All of my horses came home because they were bargains and the right horse at the right time, and I’m happy to admit that. Prycie is the only who comes close to being a “rescue” and even he was being well cared for, albeit not being ridden.Both my dogs and both my cats however were rescues. Dogs and cats don’t have a job around here, horses do.
I SO hear you on the “rescue as excuse” thing though. As a vet, if I had dollar for every time someone has said to me “Oh he’s a rescue he doesn’t like men/women/leads/vets/farriers/being ridden” I would be a wealthy women. Our JOB if we rescue an animal is to get them past that.
A “rescue” might come with issues, but a good “rescuer” will help move past the issues rather than just making excuses!
Aarene – I left out the whole after 2 years it’s YOUR problem thing that we have talked about so much since I figure everyone is sick of me saying it by now. But IMO that’s part of the “moving past” thing – you either fix it or own it!
That’s a good point about a “job”. that’s probably why I was motivated to “buy” a dog instead of rescue one – I had a job in mind for Tess.
Dunno if I can claim to have a favorite horse..so many great characters through the years that have taught me a ton. Sheza and Blaze are pretty high up there on the list..because they have hold of my entire heart and they know it and want me to love them back, or as close to that as horses come. It’s just something deeper than my relationship with horses like Desire (and maybe Scrappy? we’ll see) where she could honestly give a shit if I were a robot that fed her or a person who loves her every breath and step like I do.
I’m all about to each their own, in their own way. Yeah I’ve done the rescue thing, and hey I’ve got my CL cheapie wonder Blaze–on the other hand when I got real endurance goals I went out and spent some money, and I’m glad I did. I’ve had a few random bitter comments regarding my pricier saddles and horses over the last few years but I figure just as soon as they start earning my money for me then they can have a single opinion on how I spend it. 😉
The story that came to mind for Lily is this one: she was an unwanted horse. Despite being offered to me for $1, I almost didn’t take her because she wasn’t really what I wanted either: not a mare, not a TB mix. I almost sold her twice because of her issues. But I didn’t, and she has turned out to be EVERYTHING I ever wanted in a horse.
So yeah: she wasn’t really a rescue. There was some known trauma in her recent past at the time but I didn’t personally save her from that. She was simply the horse that was available at the time and while she wasn’t initially what I thought I wanted, I gave her a chance because she seemed nice enough. And it seemed like a good idea at the time, to quote Funder. Sometimes those ideas are the best ones. 🙂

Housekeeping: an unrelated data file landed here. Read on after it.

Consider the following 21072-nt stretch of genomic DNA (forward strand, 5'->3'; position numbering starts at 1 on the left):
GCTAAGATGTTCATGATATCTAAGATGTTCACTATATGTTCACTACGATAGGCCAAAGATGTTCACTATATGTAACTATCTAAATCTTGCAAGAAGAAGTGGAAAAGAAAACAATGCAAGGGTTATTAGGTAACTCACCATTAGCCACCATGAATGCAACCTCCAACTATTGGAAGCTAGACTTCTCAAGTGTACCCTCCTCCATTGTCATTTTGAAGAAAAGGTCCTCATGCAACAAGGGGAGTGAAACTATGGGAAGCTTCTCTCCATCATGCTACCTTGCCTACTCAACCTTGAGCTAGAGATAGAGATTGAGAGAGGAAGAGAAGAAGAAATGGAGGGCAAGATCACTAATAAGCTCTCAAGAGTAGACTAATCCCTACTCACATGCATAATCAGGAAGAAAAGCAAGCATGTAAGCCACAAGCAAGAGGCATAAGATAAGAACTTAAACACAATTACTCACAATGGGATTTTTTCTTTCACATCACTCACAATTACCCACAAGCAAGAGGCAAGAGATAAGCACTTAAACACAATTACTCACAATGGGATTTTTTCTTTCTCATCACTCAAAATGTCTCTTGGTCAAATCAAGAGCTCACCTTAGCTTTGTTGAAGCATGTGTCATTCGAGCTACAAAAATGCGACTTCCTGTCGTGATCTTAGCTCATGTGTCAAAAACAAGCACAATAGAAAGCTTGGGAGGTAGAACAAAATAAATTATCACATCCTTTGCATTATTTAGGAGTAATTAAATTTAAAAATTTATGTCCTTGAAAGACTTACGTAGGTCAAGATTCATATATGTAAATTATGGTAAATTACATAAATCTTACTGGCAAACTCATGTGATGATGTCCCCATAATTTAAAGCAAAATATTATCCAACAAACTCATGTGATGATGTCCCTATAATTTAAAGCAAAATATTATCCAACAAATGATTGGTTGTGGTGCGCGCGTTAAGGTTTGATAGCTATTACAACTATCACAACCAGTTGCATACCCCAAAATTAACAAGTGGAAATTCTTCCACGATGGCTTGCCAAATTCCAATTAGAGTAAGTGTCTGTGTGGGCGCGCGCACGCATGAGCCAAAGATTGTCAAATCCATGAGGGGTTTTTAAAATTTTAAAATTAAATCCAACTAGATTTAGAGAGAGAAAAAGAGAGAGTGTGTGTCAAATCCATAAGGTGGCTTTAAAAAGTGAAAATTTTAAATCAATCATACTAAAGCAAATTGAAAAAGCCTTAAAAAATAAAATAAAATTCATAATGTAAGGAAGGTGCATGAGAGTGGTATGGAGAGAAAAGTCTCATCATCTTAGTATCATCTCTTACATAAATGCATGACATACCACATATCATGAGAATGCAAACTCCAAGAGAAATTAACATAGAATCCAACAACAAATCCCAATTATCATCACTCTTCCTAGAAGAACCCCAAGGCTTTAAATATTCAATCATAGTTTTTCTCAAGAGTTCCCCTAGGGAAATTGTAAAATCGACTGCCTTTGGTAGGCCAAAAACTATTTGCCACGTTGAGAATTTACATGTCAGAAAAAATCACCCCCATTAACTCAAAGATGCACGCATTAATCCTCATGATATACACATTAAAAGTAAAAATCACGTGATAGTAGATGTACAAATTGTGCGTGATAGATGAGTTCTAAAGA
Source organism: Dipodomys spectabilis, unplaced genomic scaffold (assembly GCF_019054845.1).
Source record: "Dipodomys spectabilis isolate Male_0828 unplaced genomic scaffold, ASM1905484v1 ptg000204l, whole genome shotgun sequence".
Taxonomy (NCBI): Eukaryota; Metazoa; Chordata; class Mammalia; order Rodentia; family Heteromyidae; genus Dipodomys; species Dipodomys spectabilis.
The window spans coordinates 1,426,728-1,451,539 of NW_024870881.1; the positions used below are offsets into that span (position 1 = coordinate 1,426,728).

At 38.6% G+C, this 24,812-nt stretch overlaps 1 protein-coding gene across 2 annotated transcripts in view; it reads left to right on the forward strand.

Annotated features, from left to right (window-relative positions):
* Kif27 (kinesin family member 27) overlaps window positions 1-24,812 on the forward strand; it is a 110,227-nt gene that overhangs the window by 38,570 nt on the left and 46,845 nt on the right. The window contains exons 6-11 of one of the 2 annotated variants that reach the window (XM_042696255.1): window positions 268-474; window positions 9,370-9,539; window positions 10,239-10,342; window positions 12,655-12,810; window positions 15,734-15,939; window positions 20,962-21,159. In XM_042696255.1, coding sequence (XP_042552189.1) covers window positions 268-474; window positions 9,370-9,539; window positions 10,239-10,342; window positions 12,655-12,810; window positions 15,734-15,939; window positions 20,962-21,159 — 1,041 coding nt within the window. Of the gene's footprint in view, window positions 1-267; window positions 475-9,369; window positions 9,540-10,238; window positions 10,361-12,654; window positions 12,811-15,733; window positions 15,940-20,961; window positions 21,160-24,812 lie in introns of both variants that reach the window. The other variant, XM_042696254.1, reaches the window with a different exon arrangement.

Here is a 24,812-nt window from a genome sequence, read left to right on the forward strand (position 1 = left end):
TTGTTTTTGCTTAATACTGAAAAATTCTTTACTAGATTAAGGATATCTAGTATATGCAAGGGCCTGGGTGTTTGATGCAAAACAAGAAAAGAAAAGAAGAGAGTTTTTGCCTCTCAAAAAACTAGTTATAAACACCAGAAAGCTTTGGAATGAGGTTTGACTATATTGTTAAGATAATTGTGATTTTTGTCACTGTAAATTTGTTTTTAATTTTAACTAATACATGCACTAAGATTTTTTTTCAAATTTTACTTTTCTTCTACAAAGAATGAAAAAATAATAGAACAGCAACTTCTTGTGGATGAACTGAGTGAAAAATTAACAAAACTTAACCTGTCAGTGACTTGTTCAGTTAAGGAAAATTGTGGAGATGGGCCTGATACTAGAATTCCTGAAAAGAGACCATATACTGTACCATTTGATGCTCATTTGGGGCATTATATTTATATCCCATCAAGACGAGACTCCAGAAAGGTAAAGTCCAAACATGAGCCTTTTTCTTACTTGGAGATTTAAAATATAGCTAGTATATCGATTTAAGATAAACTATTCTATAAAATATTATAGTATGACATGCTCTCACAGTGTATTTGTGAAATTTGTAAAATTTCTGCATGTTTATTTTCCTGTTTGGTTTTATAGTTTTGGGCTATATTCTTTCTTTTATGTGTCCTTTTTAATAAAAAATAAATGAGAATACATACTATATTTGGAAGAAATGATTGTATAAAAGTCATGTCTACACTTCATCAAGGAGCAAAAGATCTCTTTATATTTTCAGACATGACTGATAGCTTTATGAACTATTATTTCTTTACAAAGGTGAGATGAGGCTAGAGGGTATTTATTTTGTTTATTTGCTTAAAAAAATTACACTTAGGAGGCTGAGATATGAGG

Agreed! Heck. If we live long enough we all have baggage! And horses and no exception. What’s going to be interesting is that so far in my horse ownership I’ve attributed negative behaviors (unwillingness to be bridled, pulling back etc.) to a trauma. Now knowing most/all of ML’s history, and trauma or lack there of, I’m wondering whether something pops up independent of trauma….I’m sure it will be quite humbling.
My horse was used on a TV show (“Luck” on HBO) so I love including that when sharing his origin story, even though he was only used for a few episodes. That and the fact that he never won a race, but he won my heart and found the right new job for him! My horse has a neat, exciting past which is why I like sharing it.
For your sister’s blog, check out
http://blog2print.sharedbook.com/ – downloads blog posts into a keepsake book.
Yeah, Griffin was a “rescue” but more so, he was a PROJECT horse for me. I wanted a horse. I wanted to learn. He’s taught me a TON and I’ve returned to him the favor. He’s my partner and my future – though that future isn’t always clear. I love him to death and he’s shown me more love than any horse I’ve ever been around. He has an insatiable need to please even through his greenie shenanigans. He makes me so excited to try so many future things.
Q? Q was fun and unanticipated; riding her was more effortless than any horse I’d ever been on and while I really wanted a horse to compete and ride at the time, I did not want a mare or a short horse! She was a risk and a leap of faith who also needed a guaranteed soft place to land with a job she’d excel in and like. She’s my challenge horse that despite all of her best efforts to make me feel otherwise, I love to death. She’s a million little contradictions all wrapped into a beautiful little mare who has made me work more on myself than any critter ever has. Because of her I’m a better human to other humans in addition to being a better human to all the critters.
I had not thought of it, but Agee wholeheartedly on the rescue stories.
If your animal is badly behaved or dangerous then it is your fault. You have not put the appropriate time & effort into fixing it. If you can’t fix it then you should not have rescued the animal.